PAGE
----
From the time we left Keetmanshoop until we arrived at Franzfontein my sole thought was the best way of escape, and I discussed this matter with several men on the journey. My first idea was to go north towards Portuguese territory, through Ovamboland; but I found I should have to travel through a fever-stricken country inhabited by hostile natives. Immediately on my arrival at Franzfontein, one of the first things I noticed — which appeared to me to be rather extraordinary — was that most of the men appeared to be in possession of water-bottles. I could not understand why the Germans had not taken these away.

Soon after our arrival in camp I received a message from Dr. Dawson — a prisoner who acted as medical officer to the prisoners — stating that he would like to see me. I found him in a rather dilapidated house close to the base of the triangle. He told me that he had heard that I had been caught on the Luderitzbucht side recently, and wanted to know all the recent news.

After having talked with him for some time, I came to the conclusion that I was speaking to a man who could be a good friend, and whom I could trust, so I asked him what he thought of the chances of escaping. He told me that several men had been discussing it, but he was afraid it was hopeless, as he considered it a physical impossibility for anyone to carry sufficient water to maintain a human being during the time it would take to reach Swakopmund, the nearest point occupied by our forces.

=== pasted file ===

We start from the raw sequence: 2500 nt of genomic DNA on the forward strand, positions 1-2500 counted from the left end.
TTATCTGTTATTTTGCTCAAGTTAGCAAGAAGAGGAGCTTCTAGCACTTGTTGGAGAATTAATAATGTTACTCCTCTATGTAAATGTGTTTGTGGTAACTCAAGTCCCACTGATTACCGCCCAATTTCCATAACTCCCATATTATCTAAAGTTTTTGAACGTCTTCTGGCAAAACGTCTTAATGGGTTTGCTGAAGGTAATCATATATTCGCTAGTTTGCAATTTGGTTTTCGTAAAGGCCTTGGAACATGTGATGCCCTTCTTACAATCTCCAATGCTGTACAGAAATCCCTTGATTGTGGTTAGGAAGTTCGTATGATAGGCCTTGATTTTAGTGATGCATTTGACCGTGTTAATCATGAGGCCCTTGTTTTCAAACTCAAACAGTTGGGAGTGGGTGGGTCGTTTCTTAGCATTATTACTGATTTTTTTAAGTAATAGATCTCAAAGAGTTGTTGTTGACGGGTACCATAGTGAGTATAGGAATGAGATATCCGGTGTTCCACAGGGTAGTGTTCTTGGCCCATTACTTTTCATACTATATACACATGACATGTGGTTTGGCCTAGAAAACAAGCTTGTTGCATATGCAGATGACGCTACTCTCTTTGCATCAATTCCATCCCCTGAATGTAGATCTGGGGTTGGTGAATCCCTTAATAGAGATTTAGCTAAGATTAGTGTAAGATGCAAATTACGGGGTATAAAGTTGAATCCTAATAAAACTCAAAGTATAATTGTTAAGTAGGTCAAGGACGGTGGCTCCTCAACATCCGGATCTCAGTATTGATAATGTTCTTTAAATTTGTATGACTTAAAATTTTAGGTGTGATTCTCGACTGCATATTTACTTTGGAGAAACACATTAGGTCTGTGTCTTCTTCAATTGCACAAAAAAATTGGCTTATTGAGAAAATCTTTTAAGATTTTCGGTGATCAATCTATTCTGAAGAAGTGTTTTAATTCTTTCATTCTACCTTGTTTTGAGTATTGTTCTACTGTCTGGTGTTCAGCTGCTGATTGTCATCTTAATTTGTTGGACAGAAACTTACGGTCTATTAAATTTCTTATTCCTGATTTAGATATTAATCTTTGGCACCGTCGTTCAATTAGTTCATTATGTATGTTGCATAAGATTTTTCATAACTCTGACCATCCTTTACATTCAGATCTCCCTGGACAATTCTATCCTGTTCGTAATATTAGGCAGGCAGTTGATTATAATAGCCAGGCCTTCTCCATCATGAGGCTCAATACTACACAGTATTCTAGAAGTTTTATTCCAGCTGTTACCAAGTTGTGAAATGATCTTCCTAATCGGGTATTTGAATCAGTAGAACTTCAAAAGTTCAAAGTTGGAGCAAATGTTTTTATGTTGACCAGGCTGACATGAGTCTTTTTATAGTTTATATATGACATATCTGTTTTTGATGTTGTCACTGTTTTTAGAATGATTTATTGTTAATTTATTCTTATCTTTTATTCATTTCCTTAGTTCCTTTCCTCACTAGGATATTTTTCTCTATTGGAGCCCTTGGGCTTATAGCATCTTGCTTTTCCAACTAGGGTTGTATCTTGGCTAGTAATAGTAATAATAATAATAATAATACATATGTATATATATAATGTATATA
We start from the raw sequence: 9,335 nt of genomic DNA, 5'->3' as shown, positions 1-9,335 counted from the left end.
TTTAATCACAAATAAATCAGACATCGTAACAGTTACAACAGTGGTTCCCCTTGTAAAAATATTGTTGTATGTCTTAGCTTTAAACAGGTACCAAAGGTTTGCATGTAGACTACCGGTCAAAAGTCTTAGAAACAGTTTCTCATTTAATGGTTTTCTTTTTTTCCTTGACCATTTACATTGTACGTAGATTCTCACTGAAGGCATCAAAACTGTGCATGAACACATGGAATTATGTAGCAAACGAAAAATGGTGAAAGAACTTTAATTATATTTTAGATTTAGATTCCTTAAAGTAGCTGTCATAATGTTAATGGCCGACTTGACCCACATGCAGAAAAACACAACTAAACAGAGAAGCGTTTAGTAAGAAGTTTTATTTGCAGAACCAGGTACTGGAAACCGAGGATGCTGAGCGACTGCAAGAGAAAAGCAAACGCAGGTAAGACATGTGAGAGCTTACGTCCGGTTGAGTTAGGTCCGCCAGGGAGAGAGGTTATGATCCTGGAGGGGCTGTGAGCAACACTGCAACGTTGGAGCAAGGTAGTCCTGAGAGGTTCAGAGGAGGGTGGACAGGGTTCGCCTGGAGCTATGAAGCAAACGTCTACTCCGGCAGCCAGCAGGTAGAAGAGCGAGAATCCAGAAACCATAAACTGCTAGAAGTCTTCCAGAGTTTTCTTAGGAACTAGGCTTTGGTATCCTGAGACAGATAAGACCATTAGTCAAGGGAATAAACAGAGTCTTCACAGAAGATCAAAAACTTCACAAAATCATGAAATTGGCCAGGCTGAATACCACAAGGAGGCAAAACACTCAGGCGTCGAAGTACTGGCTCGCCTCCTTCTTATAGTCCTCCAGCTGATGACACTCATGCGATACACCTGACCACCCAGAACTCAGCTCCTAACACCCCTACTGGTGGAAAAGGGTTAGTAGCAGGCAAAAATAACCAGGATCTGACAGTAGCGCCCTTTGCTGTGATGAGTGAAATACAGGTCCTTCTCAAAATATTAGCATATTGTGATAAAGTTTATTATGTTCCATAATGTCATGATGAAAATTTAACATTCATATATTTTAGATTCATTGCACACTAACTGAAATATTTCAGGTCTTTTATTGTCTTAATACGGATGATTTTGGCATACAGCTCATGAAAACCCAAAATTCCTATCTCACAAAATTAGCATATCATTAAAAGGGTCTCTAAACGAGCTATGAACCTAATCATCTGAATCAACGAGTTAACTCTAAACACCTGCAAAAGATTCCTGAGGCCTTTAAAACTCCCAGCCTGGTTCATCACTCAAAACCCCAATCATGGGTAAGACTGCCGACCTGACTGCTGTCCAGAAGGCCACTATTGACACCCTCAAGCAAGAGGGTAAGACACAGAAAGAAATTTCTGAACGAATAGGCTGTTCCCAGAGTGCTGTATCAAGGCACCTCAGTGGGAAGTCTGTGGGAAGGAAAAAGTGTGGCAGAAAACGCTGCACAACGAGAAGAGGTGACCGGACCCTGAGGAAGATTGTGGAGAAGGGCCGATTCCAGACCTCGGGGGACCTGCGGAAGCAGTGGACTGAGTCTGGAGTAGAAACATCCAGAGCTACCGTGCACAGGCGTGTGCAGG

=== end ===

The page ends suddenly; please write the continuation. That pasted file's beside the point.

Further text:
Life in the camp during the next few days was very monotonous, and food appeared to be daily getting scarcer. They gave us flour, which we mixed with our mealie meal porridge to make it "pan out," as we found making bread not at all economical. Sometimes the meat was very bad, and once or twice the doctor ordered us not to eat it. We received firewood every evening, and of this there was no scarcity, on account of the surrounding country being composed of thick bush.

All the time the problem of escape worried me.

V — The Night Escape in the Storm

On February 3rd, about 2 p.m., I met Dunbar, of the Transvaal Horse Artillery, and asked him if he could introduce me to any man in camp who knew the road to Swakopmund. He told me that nobody had ever been in that part of the country before, so that no one knew the road. About an hour later he informed me the doctor wished to speak to me. On entering the room where Dr. Dawson was, he told me to close the door and sit down. Looking out of the window, to make sure that there were no German soldiers about, he said, "I am informed that you are anxious to escape. Why is that ?"

I told him I possessed what I considered to be valuable military information, which I was anxious to communicate to the authorities. He then asked me if I had thought of the difficulty of reaching Swakopmund across something like two hundred and fifty miles of mountainous desert country. I replied that I had seen a map, had a fair idea of the distance, and was prepared to take my chance. Dr. Dawson next inquired if I thought I was strong enough to stand the journey, as it could not possibly be done in less than seven days, and anyone attempting the task would have to carry at least four water- bottles and two water-bags.